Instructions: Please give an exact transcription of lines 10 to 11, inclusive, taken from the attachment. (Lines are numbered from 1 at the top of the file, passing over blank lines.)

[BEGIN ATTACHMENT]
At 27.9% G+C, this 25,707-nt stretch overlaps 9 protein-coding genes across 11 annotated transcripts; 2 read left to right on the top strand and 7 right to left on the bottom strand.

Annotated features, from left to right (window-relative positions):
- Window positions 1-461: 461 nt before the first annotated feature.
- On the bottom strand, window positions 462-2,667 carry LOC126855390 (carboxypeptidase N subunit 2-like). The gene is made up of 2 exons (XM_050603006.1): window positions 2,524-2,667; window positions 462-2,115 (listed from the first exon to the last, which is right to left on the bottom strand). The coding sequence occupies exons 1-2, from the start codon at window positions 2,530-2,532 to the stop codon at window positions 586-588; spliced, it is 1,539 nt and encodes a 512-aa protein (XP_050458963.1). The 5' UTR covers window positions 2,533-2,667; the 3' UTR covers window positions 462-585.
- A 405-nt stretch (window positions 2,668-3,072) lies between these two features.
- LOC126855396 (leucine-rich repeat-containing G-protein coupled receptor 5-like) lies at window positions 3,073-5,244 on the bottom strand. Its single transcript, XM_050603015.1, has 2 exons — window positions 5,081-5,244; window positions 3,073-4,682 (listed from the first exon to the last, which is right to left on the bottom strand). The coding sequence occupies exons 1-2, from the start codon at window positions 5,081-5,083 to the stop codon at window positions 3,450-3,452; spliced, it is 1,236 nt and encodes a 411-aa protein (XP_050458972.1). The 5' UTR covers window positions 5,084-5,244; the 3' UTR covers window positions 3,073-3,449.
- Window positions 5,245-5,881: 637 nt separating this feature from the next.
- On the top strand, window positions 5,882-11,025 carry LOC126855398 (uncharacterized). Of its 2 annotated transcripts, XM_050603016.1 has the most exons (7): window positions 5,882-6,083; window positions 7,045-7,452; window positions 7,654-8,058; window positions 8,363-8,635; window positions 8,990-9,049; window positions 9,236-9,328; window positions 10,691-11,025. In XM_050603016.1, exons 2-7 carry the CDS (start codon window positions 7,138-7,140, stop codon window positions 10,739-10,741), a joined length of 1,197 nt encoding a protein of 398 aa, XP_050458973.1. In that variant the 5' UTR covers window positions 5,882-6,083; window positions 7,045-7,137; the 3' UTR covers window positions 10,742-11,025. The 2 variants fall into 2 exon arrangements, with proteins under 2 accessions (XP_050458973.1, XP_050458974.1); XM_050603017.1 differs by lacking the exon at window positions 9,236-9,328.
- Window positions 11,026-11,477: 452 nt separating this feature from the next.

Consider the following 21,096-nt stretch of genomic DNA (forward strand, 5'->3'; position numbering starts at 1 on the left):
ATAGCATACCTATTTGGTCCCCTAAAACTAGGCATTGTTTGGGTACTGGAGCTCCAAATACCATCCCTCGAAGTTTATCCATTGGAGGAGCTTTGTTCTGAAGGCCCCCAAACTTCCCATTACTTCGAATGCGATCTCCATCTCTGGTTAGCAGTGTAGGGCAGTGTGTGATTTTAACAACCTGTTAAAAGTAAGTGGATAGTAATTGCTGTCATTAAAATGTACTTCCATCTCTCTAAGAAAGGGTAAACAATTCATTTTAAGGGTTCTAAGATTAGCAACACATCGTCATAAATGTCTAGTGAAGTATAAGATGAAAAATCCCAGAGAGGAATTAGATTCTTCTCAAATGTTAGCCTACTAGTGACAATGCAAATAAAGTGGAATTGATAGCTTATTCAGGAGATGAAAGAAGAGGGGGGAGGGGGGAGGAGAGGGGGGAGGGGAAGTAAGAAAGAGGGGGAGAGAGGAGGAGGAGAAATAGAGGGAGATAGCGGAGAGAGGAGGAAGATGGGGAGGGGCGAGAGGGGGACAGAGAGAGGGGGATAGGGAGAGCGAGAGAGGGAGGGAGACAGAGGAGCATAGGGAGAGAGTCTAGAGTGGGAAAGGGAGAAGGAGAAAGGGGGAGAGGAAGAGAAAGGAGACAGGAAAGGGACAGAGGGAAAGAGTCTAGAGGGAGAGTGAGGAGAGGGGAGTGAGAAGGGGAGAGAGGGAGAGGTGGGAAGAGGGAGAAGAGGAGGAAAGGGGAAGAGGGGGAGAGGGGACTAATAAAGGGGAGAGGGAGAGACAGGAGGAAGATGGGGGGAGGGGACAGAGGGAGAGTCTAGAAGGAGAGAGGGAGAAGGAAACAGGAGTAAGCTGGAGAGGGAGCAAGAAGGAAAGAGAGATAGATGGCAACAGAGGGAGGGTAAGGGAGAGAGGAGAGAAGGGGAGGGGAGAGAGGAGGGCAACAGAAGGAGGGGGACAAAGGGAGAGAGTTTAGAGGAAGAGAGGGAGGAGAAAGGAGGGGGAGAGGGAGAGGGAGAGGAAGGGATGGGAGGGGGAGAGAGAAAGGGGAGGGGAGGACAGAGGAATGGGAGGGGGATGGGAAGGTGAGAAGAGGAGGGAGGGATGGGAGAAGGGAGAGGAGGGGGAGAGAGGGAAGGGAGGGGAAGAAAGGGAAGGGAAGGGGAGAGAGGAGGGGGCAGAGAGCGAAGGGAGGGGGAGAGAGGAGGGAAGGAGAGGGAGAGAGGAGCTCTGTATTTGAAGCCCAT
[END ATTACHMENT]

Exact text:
Consider the following 21,096-nt stretch of genomic DNA (forward strand, 5'->3'; position numbering starts at 1 on the left):
ATAGCATACCTATTTGGTCCCCTAAAACTAGGCATTGTTTGGGTACTGGAGCTCCAAATACCATCCCTCGAAGTTTATCCATTGGAGGAGCTTTGTTCTGAAGGCCCCCAAACTTCCCATTACTTCGAATGCGATCTCCATCTCTGGTTAGCAGTGTAGGGCAGTGTGTGATTTTAACAACCTGTTAAAAGTAAGTGGATAGTAATTGCTGTCATTAAAATGTACTTCCATCTCTCTAAGAAAGGGTAAACAATTCATTTTAAGGGTTCTAAGATTAGCAACACATCGTCATAAATGTCTAGTGAAGTATAAGATGAAAAATCCCAGAGAGGAATTAGATTCTTCTCAAATGTTAGCCTACTAGTGACAATGCAAATAAAGTGGAATTGATAGCTTATTCAGGAGATGAAAGAAGAGGGGGGAGGGGGGAGGAGAGGGGGGAGGGGAAGTAAGAAAGAGGGGGAGAGAGGAGGAGGAGAAATAGAGGGAGATAGCGGAGAGAGGAGGAAGATGGGGAGGGGCGAGAGGGGGACAGAGAGAGGGGGATAGGGAGAGCGAGAGAGGGAGGGAGACAGAGGAGCATAGGGAGAGAGTCTAGAGTGGGAAAGGGAGAAGGAGAAAGGGGGAGAGGAAGAGAAAGGAGACAGGAAAGGGACAGAGGGAAAGAGTCTAGAGGGAGAGTGAGGAGAGGGGAGTGAGAAGGGGAGAGAGGGAGAGGTGGGAAGAGGGAGAAGAGGAGGAAAGGGGAAGAGGGGGAGAGGGGACTAATAAAGGGGAGAGGGAGAGACAGGAGGAAGATGGGGGGAGGGGACAGAGGGAGAGTCTAGAAGGAGAGAGGGAGAAGGAAACAGGAGTAAGCTGGAGAGGGAGCAAGAAGGAAAGAGAGATAGATGGCAACAGAGGGAGGGTAAGGGAGAGAGGAGAGAAGGGGAGGGGAGAGAGGAGGGCAACAGAAGGAGGGGGACAAAGGGAGAGAGTTTAGAGGAAGAGAGGGAGGAGAAAGGAGGGGGAGAGGGAGAGGGAGAGGAAGGGATGGGAGGGGGAGAGAGAAAGGGGAGGGGAGGACAGAGGAATGGGAGGGGGATGGGAAGGTGAGAAGAGGAGGGAGGGATGGGAGAAGGGAGAGGAGGGGGAGAGAGGGAAGGGAGGGGAAGAAAGGGAAGGGAAGGGGAGAGAGGAGGGGGCAGAGAGCGAAGGGAGGGGGAGAGAGGAGGGAAGGAGAGGGAGAGAGGAGCTCTGTATTTGAAGCCCAT